Monstrous is a supernatural horror thriller that caters to one’s expectations of a creature feature while simultaneously playing with them.
With Christina Ricci in the starring role, an actress who can easily and seamlessly transition alongside the film, Monstrous is a compelling watch. The film begins as a creature feature/supernatural thriller before slowly morphing into a psychological drama with a central monster that offers more than meets the eye. Directed by Chris Sivertson from a screenplay written by Carol Chrest, Monstrous is a supernatural horror thriller that caters to one’s expectations of a creature feature while simultaneously playing with them.
Ricci plays a single mother named Laura, who flees to a remote home in California with her son Cody (Santino Barnard). The exact details of what is happening aren’t clear, but Laura alludes to abuse from her ex-husband and is determined to keep her son safe from him. All is well in their delectable 1950s retro-style home until Cody attracts a monster that lurks in the lake nearby.
The key to this film’s success rests on Ricci’s shoulders. While the production design plays a central part, Ricci’s immaculately-dressed self does most of the heavy lifting. Ricci’s talent is not nearly as ambiguous as the script and her performance is the most steadfast aspect of the film. She can play into the darling quaint lifestyle of a 50s woman and then let out a shrill scream of fear and terror that can put most scream queens to shame. But her natural gift is her ability to act with her eyes; a single glance, a slight twitch, or a dead-on stare do more to communicate Laura’s feelings and situation than any piece of dialogue in the script. To that end, Monstrous utilizes Christina Ricci’s talents brilliantly.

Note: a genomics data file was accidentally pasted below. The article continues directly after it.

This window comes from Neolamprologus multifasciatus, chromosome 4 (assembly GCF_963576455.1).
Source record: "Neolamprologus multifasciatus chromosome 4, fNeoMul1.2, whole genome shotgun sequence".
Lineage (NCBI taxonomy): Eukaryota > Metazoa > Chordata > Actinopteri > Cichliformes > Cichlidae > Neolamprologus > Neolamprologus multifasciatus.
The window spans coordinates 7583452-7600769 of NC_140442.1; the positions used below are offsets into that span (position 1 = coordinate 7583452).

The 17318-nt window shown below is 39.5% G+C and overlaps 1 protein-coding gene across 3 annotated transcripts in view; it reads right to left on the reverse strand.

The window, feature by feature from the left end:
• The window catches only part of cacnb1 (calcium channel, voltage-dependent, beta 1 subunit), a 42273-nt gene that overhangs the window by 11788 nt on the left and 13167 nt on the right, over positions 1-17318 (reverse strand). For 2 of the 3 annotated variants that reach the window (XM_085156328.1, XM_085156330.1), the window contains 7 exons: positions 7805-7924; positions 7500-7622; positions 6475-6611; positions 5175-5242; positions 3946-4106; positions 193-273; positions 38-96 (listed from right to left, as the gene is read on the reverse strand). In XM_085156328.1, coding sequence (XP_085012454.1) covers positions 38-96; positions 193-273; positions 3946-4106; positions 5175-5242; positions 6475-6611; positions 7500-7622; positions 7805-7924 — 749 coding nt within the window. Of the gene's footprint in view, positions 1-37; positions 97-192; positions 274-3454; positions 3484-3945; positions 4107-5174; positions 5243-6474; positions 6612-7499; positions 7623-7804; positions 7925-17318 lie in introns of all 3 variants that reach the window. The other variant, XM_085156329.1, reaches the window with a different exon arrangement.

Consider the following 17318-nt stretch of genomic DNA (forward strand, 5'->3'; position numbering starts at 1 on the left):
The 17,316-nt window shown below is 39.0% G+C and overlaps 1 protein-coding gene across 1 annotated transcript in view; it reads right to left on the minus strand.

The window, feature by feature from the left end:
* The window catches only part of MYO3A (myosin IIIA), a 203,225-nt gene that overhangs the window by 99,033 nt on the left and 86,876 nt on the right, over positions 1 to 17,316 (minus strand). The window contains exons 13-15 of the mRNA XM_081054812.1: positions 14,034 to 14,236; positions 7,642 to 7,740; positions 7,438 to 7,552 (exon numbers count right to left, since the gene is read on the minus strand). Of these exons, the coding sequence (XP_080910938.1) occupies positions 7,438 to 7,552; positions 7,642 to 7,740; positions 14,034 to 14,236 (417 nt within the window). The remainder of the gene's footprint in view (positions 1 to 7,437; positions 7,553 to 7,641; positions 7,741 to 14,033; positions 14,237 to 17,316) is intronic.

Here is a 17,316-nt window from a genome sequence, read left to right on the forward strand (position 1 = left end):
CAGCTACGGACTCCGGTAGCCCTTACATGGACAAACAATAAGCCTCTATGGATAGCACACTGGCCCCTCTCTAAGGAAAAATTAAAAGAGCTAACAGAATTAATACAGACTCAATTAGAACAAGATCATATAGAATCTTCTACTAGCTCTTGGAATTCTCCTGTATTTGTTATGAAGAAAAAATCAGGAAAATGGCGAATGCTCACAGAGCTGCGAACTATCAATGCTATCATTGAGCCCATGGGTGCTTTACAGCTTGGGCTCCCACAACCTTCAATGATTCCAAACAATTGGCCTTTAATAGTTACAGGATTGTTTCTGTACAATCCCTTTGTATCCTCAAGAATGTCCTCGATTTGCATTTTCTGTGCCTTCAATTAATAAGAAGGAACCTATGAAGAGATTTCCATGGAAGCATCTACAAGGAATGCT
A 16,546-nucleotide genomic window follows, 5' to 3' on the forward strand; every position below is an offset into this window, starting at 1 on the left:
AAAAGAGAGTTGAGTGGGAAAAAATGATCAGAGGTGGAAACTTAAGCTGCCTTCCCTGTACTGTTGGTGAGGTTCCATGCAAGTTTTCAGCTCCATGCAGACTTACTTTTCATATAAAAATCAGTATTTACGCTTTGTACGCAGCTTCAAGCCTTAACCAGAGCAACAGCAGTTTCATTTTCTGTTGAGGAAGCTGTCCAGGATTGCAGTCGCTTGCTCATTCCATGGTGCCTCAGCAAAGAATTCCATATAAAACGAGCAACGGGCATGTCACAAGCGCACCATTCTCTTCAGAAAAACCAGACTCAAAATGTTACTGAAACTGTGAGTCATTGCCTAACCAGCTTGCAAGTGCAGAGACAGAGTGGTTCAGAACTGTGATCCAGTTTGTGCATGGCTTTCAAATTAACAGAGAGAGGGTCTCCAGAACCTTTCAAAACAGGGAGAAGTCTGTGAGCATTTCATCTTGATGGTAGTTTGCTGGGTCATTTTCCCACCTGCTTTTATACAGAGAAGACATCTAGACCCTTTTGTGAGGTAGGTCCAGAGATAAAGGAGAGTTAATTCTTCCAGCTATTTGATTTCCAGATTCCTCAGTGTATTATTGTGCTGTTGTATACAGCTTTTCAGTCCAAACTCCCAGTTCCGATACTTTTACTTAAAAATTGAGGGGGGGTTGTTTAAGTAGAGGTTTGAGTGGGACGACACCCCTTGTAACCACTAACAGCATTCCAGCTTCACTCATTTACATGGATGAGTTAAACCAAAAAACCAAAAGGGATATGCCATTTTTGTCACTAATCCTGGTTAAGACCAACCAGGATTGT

Sivertson and Chrest are well aware of horror lore and enjoy playing with audience expectations, but their vision cannot be realized without an ensemble of a talented behind-the-scenes team. Morgan DeGroff’s costuming is a perfect fit for Ricci. Senda Bonnet’s cinematography and Tim Rutili’s score maintain the film’s ambiance and its unsettling atmosphere. Mars Feehery’s production is excellent. The combined efforts of the creative team help craft a story that is full of tension and suspense. But the payoff of the narrative leaves a lot to be desired.
Monstrous isn’t as effective as it should have been. The film does well to lull viewers into a false sense of security with a classic 50s creature feature. However, as ambitious as the script may be, the attempts to throw in a psychological drama don’t quite work. Clocking in 88 minutes, Monstrous runs out of steam part way through. It never settles into the creature feature and supernatural thriller aspects long enough to be effective, nor does it give space for Laura’s psychological drama to unfold. The film is ultimately a highly stylized horror lacking scares or substance. Ricci’s performance does a lot to bridge the gap, but even she cannot outmaneuver some of the uneven material. In the end, the film could have easily been condensed into a short film.
Monstrous is not the first horror to delve into a narrative that presents one way, but is an entirely different tale. However, it has a lot of potential. The quaintness of the 50s era fashion, cars, and home decor was an especially nice touch for what started as a throwback creature feature. Emulating the sort of televised horror mid-century audiences were receiving was a great way to engage with contemporary audiences. However, once the narrative shifts away from that, the film loses its charm. There is an alternate reality where everything Sivertson and Chrest imagined remains, but the horror and monster elements are heightened. It is not as if Monstrous is not thought-provoking or engaging enough — it just needs more.
Monstrous is not what it seems, and for that alone it is an engaging watch. After a second viewing, the film is more enjoyable once one knows all that transpires. Ricci’s assured and robust lead performance helps build upon some exciting ideas in the script and is ultimately the reason to watch. She is thoroughly captivating and, while the film never reaches her level of excellence, it is still a relatively fun, wonky ride.
Monstrous released in theaters and on demand Friday, May 13. It is 89 minutes long and rated PG-13 for terror, thematic elements and brief violence.
90 Day Fiancé: How Do Jovi & Yara Afford Their Lavish Lifestyle?
About The Author